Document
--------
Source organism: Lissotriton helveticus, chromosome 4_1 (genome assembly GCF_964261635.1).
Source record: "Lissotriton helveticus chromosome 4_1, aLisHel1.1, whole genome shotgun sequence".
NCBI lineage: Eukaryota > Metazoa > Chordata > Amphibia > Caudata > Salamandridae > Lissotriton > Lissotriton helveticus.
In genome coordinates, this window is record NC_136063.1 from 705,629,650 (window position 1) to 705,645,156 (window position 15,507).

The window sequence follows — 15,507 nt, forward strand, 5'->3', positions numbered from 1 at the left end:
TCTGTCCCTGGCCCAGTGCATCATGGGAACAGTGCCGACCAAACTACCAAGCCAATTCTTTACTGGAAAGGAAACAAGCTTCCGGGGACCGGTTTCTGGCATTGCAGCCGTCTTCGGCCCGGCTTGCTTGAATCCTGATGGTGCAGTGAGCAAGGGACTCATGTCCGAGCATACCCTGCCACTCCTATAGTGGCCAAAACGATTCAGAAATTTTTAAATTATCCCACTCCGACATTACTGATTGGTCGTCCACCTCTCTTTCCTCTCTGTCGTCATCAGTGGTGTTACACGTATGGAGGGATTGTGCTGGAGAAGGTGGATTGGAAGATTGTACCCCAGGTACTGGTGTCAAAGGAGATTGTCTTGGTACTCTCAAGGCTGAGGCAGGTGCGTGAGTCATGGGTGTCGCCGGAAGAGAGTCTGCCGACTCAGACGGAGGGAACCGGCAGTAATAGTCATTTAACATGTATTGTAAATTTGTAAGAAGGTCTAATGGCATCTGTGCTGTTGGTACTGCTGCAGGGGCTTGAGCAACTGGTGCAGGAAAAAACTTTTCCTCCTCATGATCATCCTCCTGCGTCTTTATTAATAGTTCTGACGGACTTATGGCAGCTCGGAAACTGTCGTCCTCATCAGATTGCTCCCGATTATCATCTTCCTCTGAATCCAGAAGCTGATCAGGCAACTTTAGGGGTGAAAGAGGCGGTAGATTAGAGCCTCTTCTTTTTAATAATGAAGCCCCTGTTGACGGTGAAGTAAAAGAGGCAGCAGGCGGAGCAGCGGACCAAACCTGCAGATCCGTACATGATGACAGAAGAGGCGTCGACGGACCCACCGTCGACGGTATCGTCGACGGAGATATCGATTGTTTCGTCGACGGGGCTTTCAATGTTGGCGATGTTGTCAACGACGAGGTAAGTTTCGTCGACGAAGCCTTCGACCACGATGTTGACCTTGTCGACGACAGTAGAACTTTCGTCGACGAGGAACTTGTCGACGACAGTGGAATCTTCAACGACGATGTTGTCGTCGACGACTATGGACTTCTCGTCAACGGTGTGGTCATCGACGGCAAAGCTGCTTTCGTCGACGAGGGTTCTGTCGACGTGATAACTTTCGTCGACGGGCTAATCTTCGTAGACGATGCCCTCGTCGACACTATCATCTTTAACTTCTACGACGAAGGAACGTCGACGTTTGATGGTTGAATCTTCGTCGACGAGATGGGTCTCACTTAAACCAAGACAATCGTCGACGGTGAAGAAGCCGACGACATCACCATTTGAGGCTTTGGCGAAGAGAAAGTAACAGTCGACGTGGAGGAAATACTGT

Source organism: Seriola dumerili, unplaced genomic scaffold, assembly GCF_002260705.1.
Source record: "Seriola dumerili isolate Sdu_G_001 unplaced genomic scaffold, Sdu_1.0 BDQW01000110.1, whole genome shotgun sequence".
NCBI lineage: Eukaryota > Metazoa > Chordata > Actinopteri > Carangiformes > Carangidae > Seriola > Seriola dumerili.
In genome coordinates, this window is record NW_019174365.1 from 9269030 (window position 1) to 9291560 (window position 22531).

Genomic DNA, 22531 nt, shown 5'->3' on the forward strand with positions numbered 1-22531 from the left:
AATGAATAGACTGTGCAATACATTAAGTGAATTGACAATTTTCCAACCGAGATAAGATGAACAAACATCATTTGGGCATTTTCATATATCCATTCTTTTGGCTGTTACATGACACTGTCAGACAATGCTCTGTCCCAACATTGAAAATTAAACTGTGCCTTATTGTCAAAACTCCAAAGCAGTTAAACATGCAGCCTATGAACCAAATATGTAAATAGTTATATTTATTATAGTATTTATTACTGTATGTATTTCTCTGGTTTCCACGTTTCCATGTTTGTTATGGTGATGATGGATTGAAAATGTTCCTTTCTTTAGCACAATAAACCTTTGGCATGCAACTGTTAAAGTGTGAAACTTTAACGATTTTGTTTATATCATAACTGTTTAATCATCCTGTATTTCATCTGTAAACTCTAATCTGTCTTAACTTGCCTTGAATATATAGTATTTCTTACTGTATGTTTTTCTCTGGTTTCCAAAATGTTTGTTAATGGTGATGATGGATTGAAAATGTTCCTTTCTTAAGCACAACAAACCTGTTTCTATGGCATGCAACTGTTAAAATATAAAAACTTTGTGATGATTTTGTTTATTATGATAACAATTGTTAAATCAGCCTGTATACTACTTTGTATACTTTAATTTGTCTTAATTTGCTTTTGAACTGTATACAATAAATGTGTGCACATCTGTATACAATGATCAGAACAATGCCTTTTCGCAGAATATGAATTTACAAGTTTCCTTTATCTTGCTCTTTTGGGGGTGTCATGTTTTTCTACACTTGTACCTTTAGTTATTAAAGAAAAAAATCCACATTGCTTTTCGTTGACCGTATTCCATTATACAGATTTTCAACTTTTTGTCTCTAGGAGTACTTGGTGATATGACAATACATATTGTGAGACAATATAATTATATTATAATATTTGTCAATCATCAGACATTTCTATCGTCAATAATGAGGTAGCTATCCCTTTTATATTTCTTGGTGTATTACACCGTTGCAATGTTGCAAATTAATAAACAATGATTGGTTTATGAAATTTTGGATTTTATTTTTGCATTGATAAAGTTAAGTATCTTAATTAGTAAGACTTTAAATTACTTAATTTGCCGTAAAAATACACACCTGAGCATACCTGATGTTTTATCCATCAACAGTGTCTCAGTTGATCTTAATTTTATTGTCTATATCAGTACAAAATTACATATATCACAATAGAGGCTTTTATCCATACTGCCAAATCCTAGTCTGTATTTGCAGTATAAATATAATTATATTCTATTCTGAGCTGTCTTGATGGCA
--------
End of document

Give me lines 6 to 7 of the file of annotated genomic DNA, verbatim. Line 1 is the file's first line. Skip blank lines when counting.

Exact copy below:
TCTGTCCCTGGCCCAGTGCATCATGGGAACAGTGCCGACCAAACTACCAAGCCAATTCTTTACTGGAAAGGAAACAAGCTTCCGGGGACCGGTTTCTGGCATTGCAGCCGTCTTCGGCCCGGCTTGCTTGAATCCTGATGGTGCAGTGAGCAAGGGACTCATGTCCGAGCATACCCTGCCACTCCTATAGTGGCCAAAACGATTCAGAAATTTTTAAATTATCCCACTCCGACATTACTGATTGGTCGTCCACCTCTCTTTCCTCTCTGTCGTCATCAGTGGTGTTACACGTATGGAGGGATTGTGCTGGAGAAGGTGGATTGGAAGATTGTACCCCAGGTACTGGTGTCAAAGGAGATTGTCTTGGTACTCTCAAGGCTGAGGCAGGTGCGTGAGTCATGGGTGTCGCCGGAAGAGAGTCTGCCGACTCAGACGGAGGGAACCGGCAGTAATAGTCATTTAACATGTATTGTAAATTTGTAAGAAGGTCTAATGGCATCTGTGCTGTTGGTACTGCTGCAGGGGCTTGAGCAACTGGTGCAGGAAAAAACTTTTCCTCCTCATGATCATCCTCCTGCGTCTTTATTAATAGTTCTGACGGACTTATGGCAGCTCGGAAACTGTCGTCCTCATCAGATTGCTCCCGATTATCATCTTCCTCTGAATCCAGAAGCTGATCAGGCAACTTTAGGGGTGAAAGAGGCGGTAGATTAGAGCCTCTTCTTTTTAATAATGAAGCCCCTGTTGACGGTGAAGTAAAAGAGGCAGCAGGCGGAGCAGCGGACCAAACCTGCAGATCCGTACATGATGACAGAAGAGGCGTCGACGGACCCACCGTCGACGGTATCGTCGACGGAGATATCGATTGTTTCGTCGACGGGGCTTTCAATGTTGGCGATGTTGTCAACGACGAGGTAAGTTTCGTCGACGAAGCCTTCGACCACGATGTTGACCTTGTCGACGACAGTAGAACTTTCGTCGACGAGGAACTTGTCGACGACAGTGGAATCTTCAACGACGATGTTGTCGTCGACGACTATGGACTTCTCGTCAACGGTGTGGTCATCGACGGCAAAGCTGCTTTCGTCGACGAGGGTTCTGTCGACGTGATAACTTTCGTCGACGGGCTAATCTTCGTAGACGATGCCCTCGTCGACACTATCATCTTTAACTTCTACGACGAAGGAACGTCGACGTTTGATGGTTGAATCTTCGTCGACGAGATGGGTCTCACTTAAACCAAGACAATCGTCGACGGTGAAGAAGCCGACGACATCACCATTTGAGGCTTTGGCGAAGAGAAAGTAACAGTCGACGTGGAGGAAATACTGT

Source organism: Seriola dumerili, unplaced genomic scaffold, assembly GCF_002260705.1.